KRONICK: (We all repeat while laughing) Def Doe Money? D-o-e?

AHMIR: As in a female deer. I don't know...

KRONICK: (We start laughing harder)

AHMIR: Nah, the shit looked Dope. That's just how it was written. The shit looked Dope in Grafitti. Then I became Skme because S-K-M-&E were my best letter for writin' Grafitti. I didn't know how to fuck with the A. When we started The Roots I became... Lemme incriminate Tariq first. Tariq was (laughing)... Black Thought was T-Metaphor and I was A-Sample. But we weren't even The Roots, we were Radioactivity. Then Radioactivity wasn't workin' so then we became Black To the Future.

KRONICK: (He's gettin' his Komedy on now cause we're all rolling in laughter) Sounds like an all-Black Porno.

AHMIR: I was Divine Technician Controlling the Stix- DTCS. And Tariq was a Big Daddy Kane fanatic. So in tribute to The Wrath of Kane he became Hawk Smoov which was an acronym for... These are all strictly late `80's words we was dealin' with... Hype Afrikan Warrior Kickin' it Smoov.

KRONICK: (the laughter is starting to hurt)

AHMIR: So then what prevented us from becoming Square Roots was that thankfully a copyright problem with a Reggae group that was called Square Roots. So then we became The Roots and when it came time to get a name I got tired of the reaction that y'all was always givin' me an shit. So what happenned was I was (makes a popping noise with his mouth and a question mark symbol with his finger) and Riq became Black Thought. But the problem was when people would just see that symbol they would say, "Oh, Question Mark". And then they started calling me Mark. I'm like, "Well my name is not Mark". So then I had to put that away. Then I was like, "Well let me get a title that details my duties". So I didn't wanna be Mr. Question or whatever. I just wanted to be a regular everyday cat so I chose Brother. And the Brother in acronym for Beat Recycler Of the Rhythm. So that described my duties and I was still (making the popping noise and finger drawing). But then it became Brother (?) Question-mark. And I was like Damn! So when Illadelph Halflife came out I was like, "Ahhite, I'ma keep the ?uest and I'ma get an Old School name. I'm either gonna be ?uest-Ski, ?uest-Rock, or ?uest-Love. So then I took ?uestlove. So right now I'm debatin' whether or not to further confuse you Journalists and become Kool ?uest. Nah, I might stick with ?uestlove because people aren't mistakin' that. That's my name.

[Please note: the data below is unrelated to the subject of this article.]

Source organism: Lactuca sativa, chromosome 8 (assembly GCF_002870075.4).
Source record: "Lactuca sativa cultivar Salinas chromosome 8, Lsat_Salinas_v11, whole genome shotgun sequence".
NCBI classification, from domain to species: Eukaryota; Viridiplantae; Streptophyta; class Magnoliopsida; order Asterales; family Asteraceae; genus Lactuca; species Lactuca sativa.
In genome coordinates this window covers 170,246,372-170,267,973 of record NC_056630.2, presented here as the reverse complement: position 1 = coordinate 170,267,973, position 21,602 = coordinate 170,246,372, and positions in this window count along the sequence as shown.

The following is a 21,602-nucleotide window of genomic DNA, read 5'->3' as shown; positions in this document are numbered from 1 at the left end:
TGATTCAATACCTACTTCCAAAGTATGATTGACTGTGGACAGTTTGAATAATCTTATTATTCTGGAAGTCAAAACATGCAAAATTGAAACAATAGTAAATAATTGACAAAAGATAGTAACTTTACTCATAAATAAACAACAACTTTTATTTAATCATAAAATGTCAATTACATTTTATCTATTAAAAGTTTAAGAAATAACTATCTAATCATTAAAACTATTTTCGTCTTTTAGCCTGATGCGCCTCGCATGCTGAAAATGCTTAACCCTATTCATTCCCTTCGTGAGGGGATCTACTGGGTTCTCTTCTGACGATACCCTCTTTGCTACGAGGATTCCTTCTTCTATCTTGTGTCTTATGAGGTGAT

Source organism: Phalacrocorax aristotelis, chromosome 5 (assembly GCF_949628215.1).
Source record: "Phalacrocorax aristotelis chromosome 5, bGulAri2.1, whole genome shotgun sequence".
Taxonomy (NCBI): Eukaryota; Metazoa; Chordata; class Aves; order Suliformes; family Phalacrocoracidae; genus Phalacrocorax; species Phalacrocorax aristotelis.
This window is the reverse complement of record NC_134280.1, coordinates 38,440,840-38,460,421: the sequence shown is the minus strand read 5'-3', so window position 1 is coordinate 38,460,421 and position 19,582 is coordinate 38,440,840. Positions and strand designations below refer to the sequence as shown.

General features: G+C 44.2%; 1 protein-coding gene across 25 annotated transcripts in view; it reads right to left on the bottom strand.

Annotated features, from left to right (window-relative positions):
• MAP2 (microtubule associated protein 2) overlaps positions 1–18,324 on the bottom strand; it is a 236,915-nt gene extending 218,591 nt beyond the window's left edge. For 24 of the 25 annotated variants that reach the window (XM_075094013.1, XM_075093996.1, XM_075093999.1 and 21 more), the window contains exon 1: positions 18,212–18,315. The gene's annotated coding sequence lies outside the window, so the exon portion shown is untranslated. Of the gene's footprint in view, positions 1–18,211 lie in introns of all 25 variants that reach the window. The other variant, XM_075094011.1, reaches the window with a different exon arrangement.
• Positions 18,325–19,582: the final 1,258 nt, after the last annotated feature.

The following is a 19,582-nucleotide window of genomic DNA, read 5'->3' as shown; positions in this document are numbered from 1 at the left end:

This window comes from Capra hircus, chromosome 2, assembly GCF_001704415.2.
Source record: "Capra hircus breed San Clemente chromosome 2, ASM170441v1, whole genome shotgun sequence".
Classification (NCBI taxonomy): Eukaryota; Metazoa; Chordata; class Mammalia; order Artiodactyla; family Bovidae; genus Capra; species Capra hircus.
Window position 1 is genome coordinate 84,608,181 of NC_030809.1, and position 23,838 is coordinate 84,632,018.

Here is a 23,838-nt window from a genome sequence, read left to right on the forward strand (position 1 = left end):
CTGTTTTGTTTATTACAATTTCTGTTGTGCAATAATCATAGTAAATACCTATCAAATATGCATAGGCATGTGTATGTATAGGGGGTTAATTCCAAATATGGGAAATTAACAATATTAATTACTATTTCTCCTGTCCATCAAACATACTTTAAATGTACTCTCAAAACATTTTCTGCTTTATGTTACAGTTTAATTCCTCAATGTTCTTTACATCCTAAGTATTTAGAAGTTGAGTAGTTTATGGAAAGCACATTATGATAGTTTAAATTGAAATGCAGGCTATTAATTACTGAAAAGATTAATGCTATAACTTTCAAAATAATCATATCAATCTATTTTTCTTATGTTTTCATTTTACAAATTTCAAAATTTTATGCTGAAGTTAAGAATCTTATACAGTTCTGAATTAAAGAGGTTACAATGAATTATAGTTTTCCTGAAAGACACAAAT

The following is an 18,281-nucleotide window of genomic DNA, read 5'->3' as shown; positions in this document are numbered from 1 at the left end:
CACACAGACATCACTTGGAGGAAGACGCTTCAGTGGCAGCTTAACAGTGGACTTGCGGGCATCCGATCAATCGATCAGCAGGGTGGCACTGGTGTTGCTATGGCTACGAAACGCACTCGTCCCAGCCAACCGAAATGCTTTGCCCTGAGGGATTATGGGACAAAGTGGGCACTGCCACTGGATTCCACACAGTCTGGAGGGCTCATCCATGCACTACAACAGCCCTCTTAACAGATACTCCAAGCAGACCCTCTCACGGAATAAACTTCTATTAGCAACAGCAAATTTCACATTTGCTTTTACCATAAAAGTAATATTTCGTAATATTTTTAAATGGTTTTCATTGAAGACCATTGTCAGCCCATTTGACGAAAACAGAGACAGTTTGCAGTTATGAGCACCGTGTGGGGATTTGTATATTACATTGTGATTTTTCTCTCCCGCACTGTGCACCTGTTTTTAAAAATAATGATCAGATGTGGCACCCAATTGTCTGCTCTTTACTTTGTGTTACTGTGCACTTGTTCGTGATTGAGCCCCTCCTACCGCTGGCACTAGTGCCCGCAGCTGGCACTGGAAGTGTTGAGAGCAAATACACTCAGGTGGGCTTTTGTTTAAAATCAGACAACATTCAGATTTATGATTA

The Roots